2018-03-02 / Travel

Arbeit Macht Frei

(Part Two)
By Warner M. Montgomery, Ph.D.


This is an example of the triple-decker sleeping quarters for men at Auschwitz. This is an example of the triple-decker sleeping quarters for men at Auschwitz. June 1991. The sun was shining. Flowers were blooming. Birds were singing. But the air was screaming with the horror of four million people walking to their death in the gas chambers of Auschwitz.

Auschwitz was a network of concentration and extermination camps built and operated by the Nazi Third Reich in Polish areas annexed by Germany during World War II. It consisted of Auschwitz 1 (the original camp), Auschwitz 2–Birkenau (a concentration/ extermination camp), Auschwitz 3– Monowitz (a labor camp), and 45 satellite camps.

Auschwitz 1, which Linda and I were visiting, was constructed to hold Polish political prisoners in May 1940. The first extermination of prisoners took place in September 1941. Auschwitz II–Birkenau became the major site of the Nazi “Final Solution to the Jewish question.”


Jewish prayer shawls were among the items taken from prisoners and stacked for later disposition at Auschwitz. Jewish prayer shawls were among the items taken from prisoners and stacked for later disposition at Auschwitz. The trains would arrive at Birkenau where the women and children were unloaded. The men were unloaded two miles away at Auschwitz. Family members never saw each other again. The prisoners passed through the Arbeit Macht Frei gate, unsuspecting of what lay ahead.

They were interviewed individually by uniformed clerks sitting behind brown wooden tables. Personal, medical, family, and vocational information was recorded into neat notebooks. They were assigned a building by nationality, and a room by physical ability and security level.

The elderly were ushered directly to the gas chambers, and many of the children, especially twins, were taken to the hospital for experimentation. Everyone was stripped of all belongings, deloused, shaved, and showered. Their belongings were separated and shipped to the appropriate warehouse in another section of the camp.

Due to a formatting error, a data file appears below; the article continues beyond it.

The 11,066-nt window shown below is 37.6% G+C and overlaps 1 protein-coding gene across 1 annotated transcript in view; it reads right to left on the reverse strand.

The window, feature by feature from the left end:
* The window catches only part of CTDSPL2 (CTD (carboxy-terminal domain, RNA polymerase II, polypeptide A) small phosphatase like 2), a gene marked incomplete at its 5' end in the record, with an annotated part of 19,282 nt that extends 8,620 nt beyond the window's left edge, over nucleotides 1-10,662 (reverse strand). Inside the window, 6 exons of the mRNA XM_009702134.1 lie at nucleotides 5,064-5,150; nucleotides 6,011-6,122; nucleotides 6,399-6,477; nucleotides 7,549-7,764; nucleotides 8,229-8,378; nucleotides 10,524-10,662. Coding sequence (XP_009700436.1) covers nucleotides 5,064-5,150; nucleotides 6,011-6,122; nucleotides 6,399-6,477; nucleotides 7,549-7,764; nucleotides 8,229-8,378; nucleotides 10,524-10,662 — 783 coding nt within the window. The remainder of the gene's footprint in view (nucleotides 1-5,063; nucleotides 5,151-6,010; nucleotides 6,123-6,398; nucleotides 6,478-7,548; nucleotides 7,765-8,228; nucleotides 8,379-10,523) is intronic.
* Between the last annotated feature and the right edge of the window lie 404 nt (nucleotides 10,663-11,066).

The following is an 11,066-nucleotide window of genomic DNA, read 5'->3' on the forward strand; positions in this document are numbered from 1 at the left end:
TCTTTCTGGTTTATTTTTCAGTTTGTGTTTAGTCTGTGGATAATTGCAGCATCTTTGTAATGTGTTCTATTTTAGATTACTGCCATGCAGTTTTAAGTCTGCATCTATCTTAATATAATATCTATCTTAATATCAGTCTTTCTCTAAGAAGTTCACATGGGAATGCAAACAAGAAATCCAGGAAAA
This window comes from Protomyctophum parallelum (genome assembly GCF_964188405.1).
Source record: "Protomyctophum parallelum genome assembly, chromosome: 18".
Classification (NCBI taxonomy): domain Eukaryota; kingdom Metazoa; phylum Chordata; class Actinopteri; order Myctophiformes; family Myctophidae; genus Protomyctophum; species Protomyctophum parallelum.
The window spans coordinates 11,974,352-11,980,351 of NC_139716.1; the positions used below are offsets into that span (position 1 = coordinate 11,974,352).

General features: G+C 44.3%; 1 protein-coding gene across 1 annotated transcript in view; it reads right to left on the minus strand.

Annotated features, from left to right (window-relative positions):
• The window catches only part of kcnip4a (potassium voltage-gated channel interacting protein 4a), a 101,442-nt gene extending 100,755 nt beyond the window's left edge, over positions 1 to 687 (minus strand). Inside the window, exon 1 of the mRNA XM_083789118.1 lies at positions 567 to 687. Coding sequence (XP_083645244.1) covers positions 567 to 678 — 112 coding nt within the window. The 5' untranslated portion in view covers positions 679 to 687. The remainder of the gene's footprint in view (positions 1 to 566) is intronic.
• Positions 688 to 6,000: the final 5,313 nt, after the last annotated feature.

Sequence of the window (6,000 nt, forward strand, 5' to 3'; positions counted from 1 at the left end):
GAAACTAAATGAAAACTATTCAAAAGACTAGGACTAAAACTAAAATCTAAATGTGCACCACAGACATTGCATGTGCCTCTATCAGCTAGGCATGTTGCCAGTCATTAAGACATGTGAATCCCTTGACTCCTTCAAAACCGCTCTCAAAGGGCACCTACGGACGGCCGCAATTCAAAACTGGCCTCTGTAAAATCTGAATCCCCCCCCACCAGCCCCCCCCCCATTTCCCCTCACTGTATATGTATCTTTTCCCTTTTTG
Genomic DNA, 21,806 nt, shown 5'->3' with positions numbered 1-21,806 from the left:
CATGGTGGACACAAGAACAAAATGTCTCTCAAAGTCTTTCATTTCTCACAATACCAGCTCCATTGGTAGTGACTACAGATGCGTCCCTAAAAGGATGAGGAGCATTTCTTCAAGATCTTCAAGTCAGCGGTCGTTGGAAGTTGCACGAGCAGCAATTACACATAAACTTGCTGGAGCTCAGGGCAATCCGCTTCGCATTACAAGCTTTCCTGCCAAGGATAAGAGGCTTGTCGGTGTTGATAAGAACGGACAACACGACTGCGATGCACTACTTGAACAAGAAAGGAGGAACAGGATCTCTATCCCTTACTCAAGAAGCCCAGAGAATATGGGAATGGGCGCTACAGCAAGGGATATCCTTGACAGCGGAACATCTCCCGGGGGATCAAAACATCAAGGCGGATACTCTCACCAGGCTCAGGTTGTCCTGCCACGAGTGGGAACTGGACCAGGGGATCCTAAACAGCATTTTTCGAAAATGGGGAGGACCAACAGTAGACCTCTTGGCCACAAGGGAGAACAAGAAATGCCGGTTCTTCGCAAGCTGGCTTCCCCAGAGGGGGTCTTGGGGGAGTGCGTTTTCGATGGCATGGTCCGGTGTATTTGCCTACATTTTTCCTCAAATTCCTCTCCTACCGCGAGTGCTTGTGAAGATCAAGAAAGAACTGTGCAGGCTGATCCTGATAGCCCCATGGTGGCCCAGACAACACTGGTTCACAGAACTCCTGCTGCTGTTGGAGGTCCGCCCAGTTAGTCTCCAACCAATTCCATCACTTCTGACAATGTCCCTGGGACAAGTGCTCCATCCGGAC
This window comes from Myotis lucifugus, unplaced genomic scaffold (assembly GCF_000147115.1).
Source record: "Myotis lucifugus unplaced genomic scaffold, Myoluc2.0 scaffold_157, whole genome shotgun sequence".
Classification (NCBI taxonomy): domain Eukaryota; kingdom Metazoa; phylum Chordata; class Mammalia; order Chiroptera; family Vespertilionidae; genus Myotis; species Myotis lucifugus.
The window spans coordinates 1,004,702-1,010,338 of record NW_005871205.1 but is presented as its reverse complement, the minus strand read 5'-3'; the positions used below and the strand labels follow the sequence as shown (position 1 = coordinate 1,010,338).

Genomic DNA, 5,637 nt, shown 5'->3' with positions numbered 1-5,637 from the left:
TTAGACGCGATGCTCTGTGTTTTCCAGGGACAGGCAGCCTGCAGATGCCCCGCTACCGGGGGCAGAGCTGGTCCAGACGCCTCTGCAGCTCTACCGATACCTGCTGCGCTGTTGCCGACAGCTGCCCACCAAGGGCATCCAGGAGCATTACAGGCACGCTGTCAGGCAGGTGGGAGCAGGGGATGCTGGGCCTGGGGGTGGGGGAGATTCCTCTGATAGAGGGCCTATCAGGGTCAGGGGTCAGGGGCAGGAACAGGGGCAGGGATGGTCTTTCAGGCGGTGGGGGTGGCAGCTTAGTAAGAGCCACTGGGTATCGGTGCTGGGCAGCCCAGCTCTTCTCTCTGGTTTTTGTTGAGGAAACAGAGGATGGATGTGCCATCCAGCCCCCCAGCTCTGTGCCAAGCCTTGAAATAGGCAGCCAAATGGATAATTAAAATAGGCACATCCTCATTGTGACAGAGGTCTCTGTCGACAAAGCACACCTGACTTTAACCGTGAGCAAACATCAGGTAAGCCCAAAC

Linda and I looked through the weathered graying glass at the enormous stockpiles of personal belongings the Soviets had moved to the museum from the warehouses. Each category was separated and processed in order to serve the “Master Race.” Coats and jackets, dresses, pants, hats, and shoes were neatly stacked, ready for shipment to Berlin. This was logical and necessary considering the damage the Allies were imposing on the Axis Powers.

Another section, filled with empty suitcases bearing the names and addresses of Jews from all over Europe, hit us with the horror of “The Final Solution.”

Rooms were piled to the ceiling with toothbrushes, hairbrushes, shaving brushes, corsets, jewelry, watches, cameras, and toys—each stacked neatly by size and color. One room even contained orthopedic appliances, such as crutches, leg braces, even artificial limbs. It was obvious that nothing went unnoticed or unused by the Nazi masters.

At the end of the hall, we witnessed a greater shock—tacks of hair and teeth, organized by color and texture, filled room after room. Once again, done in the name of the “Fatherland.” An example of man’s inhumanity to man.

Concluded next week

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